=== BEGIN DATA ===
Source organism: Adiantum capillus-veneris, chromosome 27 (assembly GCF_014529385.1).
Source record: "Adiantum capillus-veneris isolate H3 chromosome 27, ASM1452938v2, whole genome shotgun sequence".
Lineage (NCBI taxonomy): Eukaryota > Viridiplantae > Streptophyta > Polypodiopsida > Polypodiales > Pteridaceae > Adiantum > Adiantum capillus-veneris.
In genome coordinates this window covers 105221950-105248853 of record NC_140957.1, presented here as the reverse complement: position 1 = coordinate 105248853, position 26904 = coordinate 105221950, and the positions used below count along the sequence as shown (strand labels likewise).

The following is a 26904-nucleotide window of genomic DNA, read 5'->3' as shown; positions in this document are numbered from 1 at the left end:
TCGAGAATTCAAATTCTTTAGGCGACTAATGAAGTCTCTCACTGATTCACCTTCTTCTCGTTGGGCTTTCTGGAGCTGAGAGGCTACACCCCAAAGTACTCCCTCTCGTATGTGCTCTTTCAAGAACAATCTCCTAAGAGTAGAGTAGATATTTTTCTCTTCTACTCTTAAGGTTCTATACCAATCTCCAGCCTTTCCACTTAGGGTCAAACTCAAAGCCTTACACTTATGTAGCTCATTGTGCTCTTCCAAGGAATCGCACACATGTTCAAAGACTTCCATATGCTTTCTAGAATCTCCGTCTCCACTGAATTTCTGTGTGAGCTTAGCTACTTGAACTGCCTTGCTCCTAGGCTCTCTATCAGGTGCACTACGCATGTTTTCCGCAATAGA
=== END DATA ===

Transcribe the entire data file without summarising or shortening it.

Source organism: Adiantum capillus-veneris, chromosome 27 (assembly GCF_014529385.1).
Source record: "Adiantum capillus-veneris isolate H3 chromosome 27, ASM1452938v2, whole genome shotgun sequence".
Lineage (NCBI taxonomy): Eukaryota > Viridiplantae > Streptophyta > Polypodiopsida > Polypodiales > Pteridaceae > Adiantum > Adiantum capillus-veneris.
In genome coordinates this window covers 105221950-105248853 of record NC_140957.1, presented here as the reverse complement: position 1 = coordinate 105248853, position 26904 = coordinate 105221950, and the positions used below count along the sequence as shown (strand labels likewise).

The following is a 26904-nucleotide window of genomic DNA, read 5'->3' as shown; positions in this document are numbered from 1 at the left end:
TCGAGAATTCAAATTCTTTAGGCGACTAATGAAGTCTCTCACTGATTCACCTTCTTCTCGTTGGGCTTTCTGGAGCTGAGAGGCTACACCCCAAAGTACTCCCTCTCGTATGTGCTCTTTCAAGAACAATCTCCTAAGAGTAGAGTAGATATTTTTCTCTTCTACTCTTAAGGTTCTATACCAATCTCCAGCCTTTCCACTTAGGGTCAAACTCAAAGCCTTACACTTATGTAGCTCATTGTGCTCTTCCAAGGAATCGCACACATGTTCAAAGACTTCCATATGCTTTCTAGAATCTCCGTCTCCACTGAATTTCTGTGTGAGCTTAGCTACTTGAACTGCCTTGCTCCTAGGCTCTCTATCAGGTGCACTACGCATGTTTTCCGCAATAGA